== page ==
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- are nerve cells that transfer information within the body
- Neurons use two types of signals to communicate: electrical signals (long-distance) and chemical signals (short-distance)
Processing of information takes place in simple clusters of neurons called ganglia or a more complex organization of neurons called a brain
Nervous systems process information in three stages which are?
sensory input, integration, and motor output
Sensors detect external stimuli and internal conditions and transmit information along sensory neurons
Sensory information is sent to the brain or ganglia, where what integrate the information
Motor output leaves the brain or ganglia via what, which trigger muscle or gland activity
central nervous system (CNS)
integration takes place; this includes the brain and a nerve cord
peripheral nervous system (PNS
brings information into and out of the CNS
Most of a neuron’s organelles are in the what?
highly branched extensions that receive signals from other neurons
an axon joins the cell body at the what?
- typically a much longer extension that transmits signals to other cells at synapses
- An axon joins the cell body at the axon hillock
junction between an axon and another cell
of one axon passes information across the synapse in the form of chemical messengers called neurotransmitters
Information is transmitted from a what cell to a what cell?
Information is transmitted from a presynaptic cell (a neuron) to a postsynaptic cell (a neuron, muscle, or gland cell)
Most neurons are nourished or insulated by cells called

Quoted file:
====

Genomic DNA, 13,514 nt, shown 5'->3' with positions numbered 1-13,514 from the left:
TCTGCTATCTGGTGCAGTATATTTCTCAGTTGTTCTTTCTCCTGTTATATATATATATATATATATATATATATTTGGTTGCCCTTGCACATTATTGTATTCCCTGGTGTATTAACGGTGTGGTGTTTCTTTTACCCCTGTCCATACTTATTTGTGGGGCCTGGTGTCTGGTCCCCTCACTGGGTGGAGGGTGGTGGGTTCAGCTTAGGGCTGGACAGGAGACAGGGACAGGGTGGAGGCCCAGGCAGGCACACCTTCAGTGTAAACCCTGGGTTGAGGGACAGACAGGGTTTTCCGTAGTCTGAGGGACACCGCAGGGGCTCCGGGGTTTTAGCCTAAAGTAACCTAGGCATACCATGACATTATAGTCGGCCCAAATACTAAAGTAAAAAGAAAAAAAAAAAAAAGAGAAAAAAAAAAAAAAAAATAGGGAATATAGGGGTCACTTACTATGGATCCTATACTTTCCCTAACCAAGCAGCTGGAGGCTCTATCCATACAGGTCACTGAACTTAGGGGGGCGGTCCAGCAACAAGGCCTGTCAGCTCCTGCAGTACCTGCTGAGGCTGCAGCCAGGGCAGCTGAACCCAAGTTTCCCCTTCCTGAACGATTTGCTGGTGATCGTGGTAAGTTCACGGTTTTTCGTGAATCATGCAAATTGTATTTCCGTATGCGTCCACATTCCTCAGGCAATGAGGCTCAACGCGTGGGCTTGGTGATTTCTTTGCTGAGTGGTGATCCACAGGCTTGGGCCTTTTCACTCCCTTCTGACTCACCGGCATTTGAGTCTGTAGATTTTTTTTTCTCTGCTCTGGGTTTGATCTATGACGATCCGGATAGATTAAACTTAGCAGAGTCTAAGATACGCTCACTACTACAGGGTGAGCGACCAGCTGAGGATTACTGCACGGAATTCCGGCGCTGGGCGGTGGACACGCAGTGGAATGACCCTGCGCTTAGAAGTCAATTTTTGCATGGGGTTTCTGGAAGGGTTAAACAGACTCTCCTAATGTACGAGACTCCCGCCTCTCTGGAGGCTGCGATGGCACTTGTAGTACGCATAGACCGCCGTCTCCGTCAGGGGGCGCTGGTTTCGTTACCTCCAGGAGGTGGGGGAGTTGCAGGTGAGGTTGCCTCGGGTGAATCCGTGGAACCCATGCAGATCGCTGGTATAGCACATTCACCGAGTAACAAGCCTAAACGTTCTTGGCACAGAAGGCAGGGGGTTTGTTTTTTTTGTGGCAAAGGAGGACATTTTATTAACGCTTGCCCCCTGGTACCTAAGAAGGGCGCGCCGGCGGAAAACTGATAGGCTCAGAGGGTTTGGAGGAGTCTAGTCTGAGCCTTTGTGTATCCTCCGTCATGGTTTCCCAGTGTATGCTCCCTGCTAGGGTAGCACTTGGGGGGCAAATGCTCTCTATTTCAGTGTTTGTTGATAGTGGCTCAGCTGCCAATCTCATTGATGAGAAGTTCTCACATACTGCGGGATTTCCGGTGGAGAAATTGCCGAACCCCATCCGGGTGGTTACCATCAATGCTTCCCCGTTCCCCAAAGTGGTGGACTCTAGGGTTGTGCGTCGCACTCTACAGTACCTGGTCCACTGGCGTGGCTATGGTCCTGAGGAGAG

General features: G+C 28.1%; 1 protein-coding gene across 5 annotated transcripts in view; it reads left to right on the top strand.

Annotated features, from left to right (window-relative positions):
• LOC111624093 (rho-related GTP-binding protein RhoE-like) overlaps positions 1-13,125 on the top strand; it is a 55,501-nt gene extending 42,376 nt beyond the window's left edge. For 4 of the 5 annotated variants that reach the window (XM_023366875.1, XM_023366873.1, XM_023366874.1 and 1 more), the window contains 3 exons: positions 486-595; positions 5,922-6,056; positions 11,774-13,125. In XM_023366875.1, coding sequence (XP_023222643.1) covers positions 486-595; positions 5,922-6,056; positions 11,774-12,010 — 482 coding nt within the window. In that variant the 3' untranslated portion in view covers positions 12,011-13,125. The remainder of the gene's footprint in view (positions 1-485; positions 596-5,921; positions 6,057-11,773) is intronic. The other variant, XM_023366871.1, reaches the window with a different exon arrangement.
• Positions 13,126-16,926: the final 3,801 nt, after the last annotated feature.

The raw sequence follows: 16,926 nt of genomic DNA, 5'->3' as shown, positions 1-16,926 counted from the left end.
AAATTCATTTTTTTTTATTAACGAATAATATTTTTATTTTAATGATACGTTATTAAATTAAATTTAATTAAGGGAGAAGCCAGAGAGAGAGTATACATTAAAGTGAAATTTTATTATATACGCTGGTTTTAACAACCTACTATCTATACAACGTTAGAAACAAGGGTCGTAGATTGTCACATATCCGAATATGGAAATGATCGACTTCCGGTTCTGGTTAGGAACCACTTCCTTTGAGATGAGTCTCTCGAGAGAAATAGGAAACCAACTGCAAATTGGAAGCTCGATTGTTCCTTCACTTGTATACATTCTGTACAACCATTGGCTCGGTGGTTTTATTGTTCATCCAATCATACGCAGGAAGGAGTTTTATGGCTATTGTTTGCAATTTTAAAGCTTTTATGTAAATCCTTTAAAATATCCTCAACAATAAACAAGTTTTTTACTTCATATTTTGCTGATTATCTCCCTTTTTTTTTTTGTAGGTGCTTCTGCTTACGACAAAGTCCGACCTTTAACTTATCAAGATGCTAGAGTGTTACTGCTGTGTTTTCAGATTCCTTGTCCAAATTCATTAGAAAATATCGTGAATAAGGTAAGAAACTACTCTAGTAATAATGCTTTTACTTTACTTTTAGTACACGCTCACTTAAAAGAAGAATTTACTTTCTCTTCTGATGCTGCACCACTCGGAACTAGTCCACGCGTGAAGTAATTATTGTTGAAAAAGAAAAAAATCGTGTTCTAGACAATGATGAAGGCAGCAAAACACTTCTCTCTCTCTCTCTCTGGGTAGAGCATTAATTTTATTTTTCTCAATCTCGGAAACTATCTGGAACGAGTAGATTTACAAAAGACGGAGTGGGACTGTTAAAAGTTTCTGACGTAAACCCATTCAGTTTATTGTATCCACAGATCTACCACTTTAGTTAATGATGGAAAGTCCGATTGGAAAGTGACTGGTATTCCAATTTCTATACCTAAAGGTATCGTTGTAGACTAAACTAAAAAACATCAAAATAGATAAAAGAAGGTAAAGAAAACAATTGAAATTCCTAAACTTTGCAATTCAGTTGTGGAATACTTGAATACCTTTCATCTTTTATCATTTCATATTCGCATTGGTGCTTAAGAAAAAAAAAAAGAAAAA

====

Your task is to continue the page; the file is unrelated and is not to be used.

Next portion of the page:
glia cells (nurse cells)
- Every cell has a voltage (difference in electrical charge) across its plasma membrane called a membrane potential
- Messages are transmitted as changes in membrane potential
The resting potential is the membrane potential of a neuron not sending signals
An action potential occurs if a stimulus causes the membrane voltage to cross a particular
An action potential is a brief all-or-none what of a neuron’s plasma membrane
Action potentials are signals that carry information along what?
In a mammalian neuron at resting potential, the concentration of what+ is greater inside the cell, while the concentration of what+ is greater outside the cell
Sodium-potassium pumps use the energy of ATP to maintain these K+ and Na+ gradients across the plasma membrane
These concentration gradients represents what?
the chemical potential energy
The opening of what in the plasma membrane converts chemical potential to electrical potential
A neuron at what potential contains many open K+ channels and fewer open Na+ channels; K+ diffuses out of the cell
Anions trapped inside the cell contribute to the what charge within the neuron
Neurons contain what that open or close in response to stimuli
gated ion channels
- after an action potential, a second action potential cannot be initiated
- The refractory period is a result of a temporary inactivation of the Na+ channels